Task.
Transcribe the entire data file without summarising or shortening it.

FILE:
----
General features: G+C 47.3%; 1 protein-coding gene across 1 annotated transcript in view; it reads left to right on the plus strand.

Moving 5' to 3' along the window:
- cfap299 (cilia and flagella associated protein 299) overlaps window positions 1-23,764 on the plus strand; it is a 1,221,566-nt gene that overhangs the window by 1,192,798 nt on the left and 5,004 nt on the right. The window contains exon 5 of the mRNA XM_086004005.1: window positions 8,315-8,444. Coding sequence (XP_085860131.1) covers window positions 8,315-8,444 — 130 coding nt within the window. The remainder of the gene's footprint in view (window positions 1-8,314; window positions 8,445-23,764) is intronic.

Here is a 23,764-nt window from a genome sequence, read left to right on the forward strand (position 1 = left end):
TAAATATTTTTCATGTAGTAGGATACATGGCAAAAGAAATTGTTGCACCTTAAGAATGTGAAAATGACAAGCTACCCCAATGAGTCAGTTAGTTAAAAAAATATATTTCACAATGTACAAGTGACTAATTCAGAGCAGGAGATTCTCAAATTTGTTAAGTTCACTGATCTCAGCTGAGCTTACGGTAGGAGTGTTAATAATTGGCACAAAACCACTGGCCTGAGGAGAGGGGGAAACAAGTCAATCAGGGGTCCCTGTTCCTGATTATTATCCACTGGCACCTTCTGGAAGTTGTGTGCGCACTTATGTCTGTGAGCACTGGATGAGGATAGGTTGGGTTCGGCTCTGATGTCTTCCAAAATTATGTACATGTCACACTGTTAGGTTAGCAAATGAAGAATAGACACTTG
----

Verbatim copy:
General features: G+C 47.3%; 1 protein-coding gene across 1 annotated transcript in view; it reads left to right on the plus strand.

Moving 5' to 3' along the window:
- cfap299 (cilia and flagella associated protein 299) overlaps window positions 1-23,764 on the plus strand; it is a 1,221,566-nt gene that overhangs the window by 1,192,798 nt on the left and 5,004 nt on the right. The window contains exon 5 of the mRNA XM_086004005.1: window positions 8,315-8,444. Coding sequence (XP_085860131.1) covers window positions 8,315-8,444 — 130 coding nt within the window. The remainder of the gene's footprint in view (window positions 1-8,314; window positions 8,445-23,764) is intronic.

Here is a 23,764-nt window from a genome sequence, read left to right on the forward strand (position 1 = left end):
TAAATATTTTTCATGTAGTAGGATACATGGCAAAAGAAATTGTTGCACCTTAAGAATGTGAAAATGACAAGCTACCCCAATGAGTCAGTTAGTTAAAAAAATATATTTCACAATGTACAAGTGACTAATTCAGAGCAGGAGATTCTCAAATTTGTTAAGTTCACTGATCTCAGCTGAGCTTACGGTAGGAGTGTTAATAATTGGCACAAAACCACTGGCCTGAGGAGAGGGGGAAACAAGTCAATCAGGGGTCCCTGTTCCTGATTATTATCCACTGGCACCTTCTGGAAGTTGTGTGCGCACTTATGTCTGTGAGCACTGGATGAGGATAGGTTGGGTTCGGCTCTGATGTCTTCCAAAATTATGTACATGTCACACTGTTAGGTTAGCAAATGAAGAATAGACACTTG